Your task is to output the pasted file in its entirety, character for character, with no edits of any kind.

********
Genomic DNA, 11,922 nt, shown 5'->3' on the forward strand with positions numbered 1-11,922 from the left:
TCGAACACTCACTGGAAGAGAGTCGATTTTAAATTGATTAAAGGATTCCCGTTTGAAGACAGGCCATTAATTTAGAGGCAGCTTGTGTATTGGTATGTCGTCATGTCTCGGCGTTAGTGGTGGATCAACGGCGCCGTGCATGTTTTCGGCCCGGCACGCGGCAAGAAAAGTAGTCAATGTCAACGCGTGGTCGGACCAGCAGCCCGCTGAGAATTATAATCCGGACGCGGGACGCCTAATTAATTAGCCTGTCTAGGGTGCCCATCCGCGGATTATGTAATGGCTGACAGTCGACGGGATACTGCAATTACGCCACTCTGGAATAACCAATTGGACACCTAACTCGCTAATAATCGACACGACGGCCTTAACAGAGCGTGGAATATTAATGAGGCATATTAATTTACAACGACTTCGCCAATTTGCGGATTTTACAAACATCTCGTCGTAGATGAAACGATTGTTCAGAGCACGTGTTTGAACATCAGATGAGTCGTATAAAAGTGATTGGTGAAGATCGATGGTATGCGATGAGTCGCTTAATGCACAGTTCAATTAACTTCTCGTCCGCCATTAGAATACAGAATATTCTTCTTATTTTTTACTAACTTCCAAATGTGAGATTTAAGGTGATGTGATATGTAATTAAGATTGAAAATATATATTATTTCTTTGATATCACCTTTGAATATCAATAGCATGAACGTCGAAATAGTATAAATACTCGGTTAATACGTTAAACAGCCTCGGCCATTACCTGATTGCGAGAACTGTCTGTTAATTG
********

Genomic DNA, 11,922 nt, shown 5'->3' on the forward strand with positions numbered 1-11,922 from the left:
TCGAACACTCACTGGAAGAGAGTCGATTTTAAATTGATTAAAGGATTCCCGTTTGAAGACAGGCCATTAATTTAGAGGCAGCTTGTGTATTGGTATGTCGTCATGTCTCGGCGTTAGTGGTGGATCAACGGCGCCGTGCATGTTTTCGGCCCGGCACGCGGCAAGAAAAGTAGTCAATGTCAACGCGTGGTCGGACCAGCAGCCCGCTGAGAATTATAATCCGGACGCGGGACGCCTAATTAATTAGCCTGTCTAGGGTGCCCATCCGCGGATTATGTAATGGCTGACAGTCGACGGGATACTGCAATTACGCCACTCTGGAATAACCAATTGGACACCTAACTCGCTAATAATCGACACGACGGCCTTAACAGAGCGTGGAATATTAATGAGGCATATTAATTTACAACGACTTCGCCAATTTGCGGATTTTACAAACATCTCGTCGTAGATGAAACGATTGTTCAGAGCACGTGTTTGAACATCAGATGAGTCGTATAAAAGTGATTGGTGAAGATCGATGGTATGCGATGAGTCGCTTAATGCACAGTTCAATTAACTTCTCGTCCGCCATTAGAATACAGAATATTCTTCTTATTTTTTACTAACTTCCAAATGTGAGATTTAAGGTGATGTGATATGTAATTAAGATTGAAAATATATATTATTTCTTTGATATCACCTTTGAATATCAATAGCATGAACGTCGAAATAGTATAAATACTCGGTTAATACGTTAAACAGCCTCGGCCATTACCTGATTGCGAGAACTGTCTGTTAATTG